WASHINGTON — For someone his political party still can’t quit, Donald Trump sure had a rough day on Tuesday.
The House’s Jan. 6 committee heard testimony from the Capitol police who fought with rioters on that day, with excommunicated Republican Reps. Liz Cheney, R-Wyo., and Adam Kinzinger, R-Il., taking starring roles on the committee.
Notably, Trump didn’t comment on yesterday’s testimony (but he did fire off statements on masks, crime and the Ohio-15 special election).
Then Trump’s endorsed candidate in Texas' 6th Congressional District — Republican Susan Wright — lost to fellow Republican Jake Ellzey, demonstrating the limits to a Trump endorsement, even in a low-turnout runoff. (George P. Bush, you can breathe a sigh of relief.)
And as of publication time, Trump hadn’t commented on that setback, either.
Since Trump left office and especially after Jan. 6, Republican leaders have tried different ways to deal with the former president.
They’ve appeased him, traveling to Mar a Lago or Bedminster to break bread with him. They’ve tried to sidestep questions about him. And they’ve warned about what might happen to the party if they lose Trump’s base of voters.
But they’ve never to tried to marginalize a former president who, it turns out, doesn’t have as much power as they think he does.
Data Download: The numbers you need to know today
53.3 percent: The share of the vote Republican Jake Ellzey got in yesterday’s Texas runoff.
46.7 percent: The share fellow Republican Susan Wright got.
Over 300 percent: The increase in U.S. Covid cases nationally since June 19th, per the CDC director.
3,177: Tokyo’s number of new, daily cases on Wednesday, the second-straight day the city set its record for highest daily cases.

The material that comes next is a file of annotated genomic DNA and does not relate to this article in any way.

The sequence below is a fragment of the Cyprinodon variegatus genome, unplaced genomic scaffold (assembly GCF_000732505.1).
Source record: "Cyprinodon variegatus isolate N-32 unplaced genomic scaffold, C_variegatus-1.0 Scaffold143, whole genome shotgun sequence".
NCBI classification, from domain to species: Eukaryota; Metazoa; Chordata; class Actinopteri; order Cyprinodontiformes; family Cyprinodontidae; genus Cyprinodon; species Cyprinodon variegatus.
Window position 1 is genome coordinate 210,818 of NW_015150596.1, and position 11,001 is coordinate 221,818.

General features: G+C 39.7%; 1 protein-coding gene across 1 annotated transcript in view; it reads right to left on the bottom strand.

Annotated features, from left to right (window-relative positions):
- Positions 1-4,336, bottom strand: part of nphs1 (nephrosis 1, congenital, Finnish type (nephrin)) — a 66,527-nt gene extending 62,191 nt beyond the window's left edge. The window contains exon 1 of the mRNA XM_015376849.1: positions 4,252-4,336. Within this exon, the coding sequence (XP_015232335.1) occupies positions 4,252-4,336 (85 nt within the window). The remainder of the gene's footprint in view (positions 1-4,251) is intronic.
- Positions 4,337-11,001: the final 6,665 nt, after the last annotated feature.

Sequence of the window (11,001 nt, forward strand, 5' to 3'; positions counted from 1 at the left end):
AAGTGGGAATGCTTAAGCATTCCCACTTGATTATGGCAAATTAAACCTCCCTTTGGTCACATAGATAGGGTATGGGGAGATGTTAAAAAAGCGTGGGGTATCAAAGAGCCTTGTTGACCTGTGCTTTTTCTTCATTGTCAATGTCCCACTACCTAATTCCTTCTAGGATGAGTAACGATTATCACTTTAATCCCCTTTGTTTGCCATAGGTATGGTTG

17 percentile points: The decline in math achievement for Latino third graders in the spring of 2021 compared to 2019, according to a new report. Students in other minority groups also saw outsized declines in achievement during the pandemic.
24 percent: The share of white evangelicals who say they won’t be vaccinated for Covid as a new study shows higher rates of vaccine resistance among evangelical Christians.
49.2 percent: The share of all Americans who are fully vaccinated, per the CDC.
60.1 percent: The share of all American adults at least 18 years of age who are fully vaccinated, per CDC.
Tweet of the day
What the NBC/WSJ poll got wrong in 2020 — and what we are doing to fix it
Political polls of all stripes swung and missed in the 2020 presidential election.
In fact, according to a recent American Association for Public Opinion Research report, the cumulative error was the largest in 40 years.
That includes the performance of our national NBC News/Wall Street Journal, which showed Joe Biden leading Donald Trump by 10 points in the final survey before the election, when Biden’s eventual popular-vote victory over Donald Trump was 4.5 points, 51.3 percent to 46.8 percent.
In the months after the election, the bipartisan team of pollsters who conduct the national NBC News poll — the Wall Street Journal is no longer a partner — evaluated the poll and its 10,000 interviews in all of 2020 compared with actual voters from states’ voter files.
Some of the findings from the analysis:
- The actual electorate was whiter and older than our poll showed: In our October merged surveys, 18 percent of voters were 65+ (when actual senior voters were 26 percent, per the modeled voter file), and 72 percent were white-non Hispanic (when they were actually 74 percent).
- The poll overstated Biden’s support among seniors: One reason why is because of the percentage of Black seniors (versus white seniors) was higher than it turned out to be.